The latest album from US rockers Juniper Avenue is entitled “Chuck Rock” and it’s a genre-bender (if we may use that term nowadays). The album is balanced and has a variety and versatility to it that’s much needed in today’s music scene that hasn’t been lacking releases, but lacks the power and tastefulness that this record relieves its listeners with.

The album begins with the larger-than-life intro “Everything Must Go” and it is packed with riffs and chunky bass lines that feel like 70s sabbath took a shot of early 80s Metallica’s speed and steroids. The track wastes no time with its fast tempo, screamy vocals, and a speedy shreddy guitar solo that made me get off my chair and start a one-man-mosh pit in my bedroom with its intensity. The following track was the title track which was a bit slower in tempo and had some pedal effects on its guitars. The vocals struck me with their uniqueness because they pay homage to the 70s with their long phrases, hints of vibrato, open vowels, and that distortion that every rock and metal fan digs. The song has a transition with the bass and drums where it changes tempo and begins a shred-fest guitar solo…once again showing that the band don’t intend on taking it easy or playing it safe. What I didn’t expect was a slow breakdown after that part…I mean…We deserve to hear this track in a live performance at a sold-out arena. I love this band’s chemistry and coordination more than anything, and how they write tracks that feel effortless and fluid (seemingly) without breaking a sweat.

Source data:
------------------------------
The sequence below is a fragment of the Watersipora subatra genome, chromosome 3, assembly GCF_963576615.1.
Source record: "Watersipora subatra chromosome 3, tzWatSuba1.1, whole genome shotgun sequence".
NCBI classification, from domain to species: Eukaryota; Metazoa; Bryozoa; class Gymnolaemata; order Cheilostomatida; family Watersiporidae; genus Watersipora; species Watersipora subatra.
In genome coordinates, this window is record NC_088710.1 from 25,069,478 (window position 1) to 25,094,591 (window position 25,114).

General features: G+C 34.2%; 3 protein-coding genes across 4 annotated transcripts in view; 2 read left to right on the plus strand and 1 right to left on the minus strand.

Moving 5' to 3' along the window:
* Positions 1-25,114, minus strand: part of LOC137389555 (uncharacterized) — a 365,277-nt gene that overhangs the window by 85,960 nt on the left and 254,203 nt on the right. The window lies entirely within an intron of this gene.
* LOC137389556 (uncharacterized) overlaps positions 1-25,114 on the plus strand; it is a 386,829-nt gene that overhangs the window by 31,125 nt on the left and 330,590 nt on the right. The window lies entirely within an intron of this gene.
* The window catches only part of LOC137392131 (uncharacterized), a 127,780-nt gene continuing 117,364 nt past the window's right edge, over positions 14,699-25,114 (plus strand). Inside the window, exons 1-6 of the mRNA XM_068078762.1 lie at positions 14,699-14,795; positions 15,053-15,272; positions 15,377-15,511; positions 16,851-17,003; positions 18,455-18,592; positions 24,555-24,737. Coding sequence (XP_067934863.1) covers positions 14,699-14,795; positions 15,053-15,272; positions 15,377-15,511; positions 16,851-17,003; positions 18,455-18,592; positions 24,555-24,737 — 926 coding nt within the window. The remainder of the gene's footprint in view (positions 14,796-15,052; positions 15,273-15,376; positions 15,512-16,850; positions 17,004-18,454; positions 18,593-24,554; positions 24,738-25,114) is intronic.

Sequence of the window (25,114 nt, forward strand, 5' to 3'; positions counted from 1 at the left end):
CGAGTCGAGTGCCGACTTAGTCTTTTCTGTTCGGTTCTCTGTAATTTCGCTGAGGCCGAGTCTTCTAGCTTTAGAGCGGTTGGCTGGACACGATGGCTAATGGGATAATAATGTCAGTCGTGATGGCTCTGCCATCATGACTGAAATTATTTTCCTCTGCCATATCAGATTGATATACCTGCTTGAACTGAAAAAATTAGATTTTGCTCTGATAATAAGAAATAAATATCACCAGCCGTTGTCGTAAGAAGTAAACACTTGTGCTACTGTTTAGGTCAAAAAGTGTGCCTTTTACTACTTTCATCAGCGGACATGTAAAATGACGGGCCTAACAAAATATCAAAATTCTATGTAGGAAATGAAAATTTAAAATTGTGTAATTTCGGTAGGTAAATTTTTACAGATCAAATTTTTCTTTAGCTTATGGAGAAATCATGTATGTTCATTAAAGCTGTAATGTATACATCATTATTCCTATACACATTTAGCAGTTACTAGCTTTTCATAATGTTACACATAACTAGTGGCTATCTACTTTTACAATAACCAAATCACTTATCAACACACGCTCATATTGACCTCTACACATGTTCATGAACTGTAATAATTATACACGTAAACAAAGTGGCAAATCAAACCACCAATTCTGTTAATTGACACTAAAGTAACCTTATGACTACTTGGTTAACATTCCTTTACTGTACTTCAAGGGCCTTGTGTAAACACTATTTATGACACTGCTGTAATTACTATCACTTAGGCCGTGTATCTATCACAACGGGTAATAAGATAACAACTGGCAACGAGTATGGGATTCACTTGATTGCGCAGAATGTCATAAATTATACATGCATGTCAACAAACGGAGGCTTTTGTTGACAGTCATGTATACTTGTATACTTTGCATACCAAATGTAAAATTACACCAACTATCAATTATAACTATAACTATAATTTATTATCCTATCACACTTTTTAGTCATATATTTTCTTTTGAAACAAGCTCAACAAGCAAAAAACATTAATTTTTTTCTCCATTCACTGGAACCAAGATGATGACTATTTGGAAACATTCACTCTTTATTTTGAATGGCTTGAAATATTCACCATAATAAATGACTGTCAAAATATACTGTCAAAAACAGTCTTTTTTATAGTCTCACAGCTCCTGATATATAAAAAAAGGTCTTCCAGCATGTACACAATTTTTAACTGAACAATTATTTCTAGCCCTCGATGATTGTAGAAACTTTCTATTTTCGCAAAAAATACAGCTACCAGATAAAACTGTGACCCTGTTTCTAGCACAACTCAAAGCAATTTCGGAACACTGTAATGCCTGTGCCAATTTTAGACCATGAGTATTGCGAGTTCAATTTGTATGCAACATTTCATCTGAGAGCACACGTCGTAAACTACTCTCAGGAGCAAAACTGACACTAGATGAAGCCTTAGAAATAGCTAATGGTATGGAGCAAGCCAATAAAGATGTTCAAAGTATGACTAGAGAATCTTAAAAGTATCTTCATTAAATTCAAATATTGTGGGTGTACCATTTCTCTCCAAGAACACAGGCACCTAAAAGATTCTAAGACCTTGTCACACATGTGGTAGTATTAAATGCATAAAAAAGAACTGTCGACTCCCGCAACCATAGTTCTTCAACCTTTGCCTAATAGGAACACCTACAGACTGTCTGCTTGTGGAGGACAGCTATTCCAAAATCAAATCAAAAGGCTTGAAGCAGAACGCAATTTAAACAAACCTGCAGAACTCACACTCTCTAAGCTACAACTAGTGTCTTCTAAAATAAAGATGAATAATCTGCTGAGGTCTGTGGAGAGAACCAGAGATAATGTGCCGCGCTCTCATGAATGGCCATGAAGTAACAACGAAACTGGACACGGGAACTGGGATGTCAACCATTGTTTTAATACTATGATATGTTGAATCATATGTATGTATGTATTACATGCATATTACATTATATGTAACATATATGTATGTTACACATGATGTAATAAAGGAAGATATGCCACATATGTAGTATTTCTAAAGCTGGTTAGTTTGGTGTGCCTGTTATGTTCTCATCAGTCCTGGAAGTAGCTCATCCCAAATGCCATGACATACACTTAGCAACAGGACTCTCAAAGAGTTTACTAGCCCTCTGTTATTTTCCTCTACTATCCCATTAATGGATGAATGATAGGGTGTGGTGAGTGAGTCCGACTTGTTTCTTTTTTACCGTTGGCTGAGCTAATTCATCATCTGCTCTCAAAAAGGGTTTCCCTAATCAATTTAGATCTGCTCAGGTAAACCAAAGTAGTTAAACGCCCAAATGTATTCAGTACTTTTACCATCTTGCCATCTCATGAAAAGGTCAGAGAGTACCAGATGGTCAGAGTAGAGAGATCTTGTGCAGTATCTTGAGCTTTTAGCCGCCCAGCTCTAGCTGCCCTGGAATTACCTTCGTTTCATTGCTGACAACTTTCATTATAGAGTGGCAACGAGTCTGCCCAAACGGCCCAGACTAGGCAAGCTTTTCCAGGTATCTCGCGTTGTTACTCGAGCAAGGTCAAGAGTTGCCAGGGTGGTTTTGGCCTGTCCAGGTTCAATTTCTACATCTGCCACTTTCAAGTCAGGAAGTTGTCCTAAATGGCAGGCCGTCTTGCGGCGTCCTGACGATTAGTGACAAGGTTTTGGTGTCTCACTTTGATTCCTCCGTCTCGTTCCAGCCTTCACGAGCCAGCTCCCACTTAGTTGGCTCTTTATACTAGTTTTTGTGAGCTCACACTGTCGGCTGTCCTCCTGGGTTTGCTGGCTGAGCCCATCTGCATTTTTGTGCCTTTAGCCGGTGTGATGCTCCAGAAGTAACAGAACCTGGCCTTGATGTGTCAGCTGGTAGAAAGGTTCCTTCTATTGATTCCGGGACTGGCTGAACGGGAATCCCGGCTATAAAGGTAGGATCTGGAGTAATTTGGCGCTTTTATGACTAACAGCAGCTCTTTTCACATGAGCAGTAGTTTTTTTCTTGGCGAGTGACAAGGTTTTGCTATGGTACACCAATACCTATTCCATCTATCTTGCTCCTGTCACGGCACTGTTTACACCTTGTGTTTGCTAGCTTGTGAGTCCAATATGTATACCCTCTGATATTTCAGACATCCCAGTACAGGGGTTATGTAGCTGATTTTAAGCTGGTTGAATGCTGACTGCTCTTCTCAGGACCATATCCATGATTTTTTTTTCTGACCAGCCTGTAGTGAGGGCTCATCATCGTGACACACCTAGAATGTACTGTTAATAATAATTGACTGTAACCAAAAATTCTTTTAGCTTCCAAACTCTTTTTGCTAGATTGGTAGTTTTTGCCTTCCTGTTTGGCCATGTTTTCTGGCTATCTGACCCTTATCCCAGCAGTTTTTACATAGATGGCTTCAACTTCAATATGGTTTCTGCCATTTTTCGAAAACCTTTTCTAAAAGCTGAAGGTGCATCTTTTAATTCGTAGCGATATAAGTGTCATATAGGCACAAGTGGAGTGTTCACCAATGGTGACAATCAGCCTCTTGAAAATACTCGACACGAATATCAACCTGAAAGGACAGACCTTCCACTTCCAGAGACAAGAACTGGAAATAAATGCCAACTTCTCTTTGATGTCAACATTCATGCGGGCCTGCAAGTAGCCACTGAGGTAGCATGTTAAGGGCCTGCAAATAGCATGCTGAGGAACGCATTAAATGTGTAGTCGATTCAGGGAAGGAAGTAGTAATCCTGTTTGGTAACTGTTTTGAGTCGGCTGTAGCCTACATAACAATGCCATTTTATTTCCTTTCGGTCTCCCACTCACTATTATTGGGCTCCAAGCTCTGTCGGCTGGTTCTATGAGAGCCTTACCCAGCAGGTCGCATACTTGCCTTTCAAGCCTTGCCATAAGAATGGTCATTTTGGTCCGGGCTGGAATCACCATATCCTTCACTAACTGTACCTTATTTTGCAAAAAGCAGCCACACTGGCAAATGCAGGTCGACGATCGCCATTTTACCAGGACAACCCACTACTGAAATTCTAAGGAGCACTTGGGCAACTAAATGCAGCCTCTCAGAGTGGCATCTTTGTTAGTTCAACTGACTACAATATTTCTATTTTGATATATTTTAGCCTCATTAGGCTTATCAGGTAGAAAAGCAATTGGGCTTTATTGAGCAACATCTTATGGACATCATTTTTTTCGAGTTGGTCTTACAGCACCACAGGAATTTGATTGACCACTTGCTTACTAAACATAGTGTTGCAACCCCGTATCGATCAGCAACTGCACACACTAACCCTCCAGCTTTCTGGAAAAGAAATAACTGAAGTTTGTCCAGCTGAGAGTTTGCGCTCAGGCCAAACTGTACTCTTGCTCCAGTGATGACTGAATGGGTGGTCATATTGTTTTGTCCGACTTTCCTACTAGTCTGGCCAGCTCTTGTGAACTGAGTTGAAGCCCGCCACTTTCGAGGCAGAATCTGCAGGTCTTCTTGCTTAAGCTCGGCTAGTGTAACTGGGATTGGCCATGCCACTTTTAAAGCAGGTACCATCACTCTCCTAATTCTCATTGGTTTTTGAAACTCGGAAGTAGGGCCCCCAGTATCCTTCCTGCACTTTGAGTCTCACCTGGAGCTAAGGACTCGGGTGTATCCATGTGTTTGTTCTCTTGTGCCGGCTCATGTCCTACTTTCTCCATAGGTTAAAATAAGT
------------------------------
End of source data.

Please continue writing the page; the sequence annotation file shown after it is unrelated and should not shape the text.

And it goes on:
Another aspect I dug from this record was how the band sustains a distinct personality while showing their influences. This is clearly shown when we reach the third track, “Self and Pity Doubt“, that made me begin to notice how the chunky guitars and groovy basslines with the vocal style soaring over them capture my attention and appeal to me even when they aren’t comparable to another band…and that is an achievement in itself nowadays. With rock n roll’s rich history and having a million bands to be influenced by, these guys managed to achieve the hard task of having reference/guide without copying their influences. After a streak of three short tracks, “Miss Shine” hits us with a grandiose 6-minute duration. It starts out fast and energetic then breaks down into a slower interlude and midsection where the guitarist and vocalist flaunt their skills. Behind all this show, the rhythm section were also showing off their impeccable chemistry and coherence as they managed to keep the song’s heavy and energetic vibes no matter how slow the tempo got. We have the slow interlude “Acadia” followed by the track “Victim” that begins with some layered wailing vocalizing and a quiet atmospheric vibe. Shortly after that, the groovy and chaotic guitar and bass begin dueling with their interlocking lines and tight technical hard rock playing. I really couldn’t be any more satisfied with this track because it also showed some thunderous drums and intense vocal styles full of screams and belted high notes….this track was a masterpiece indeed.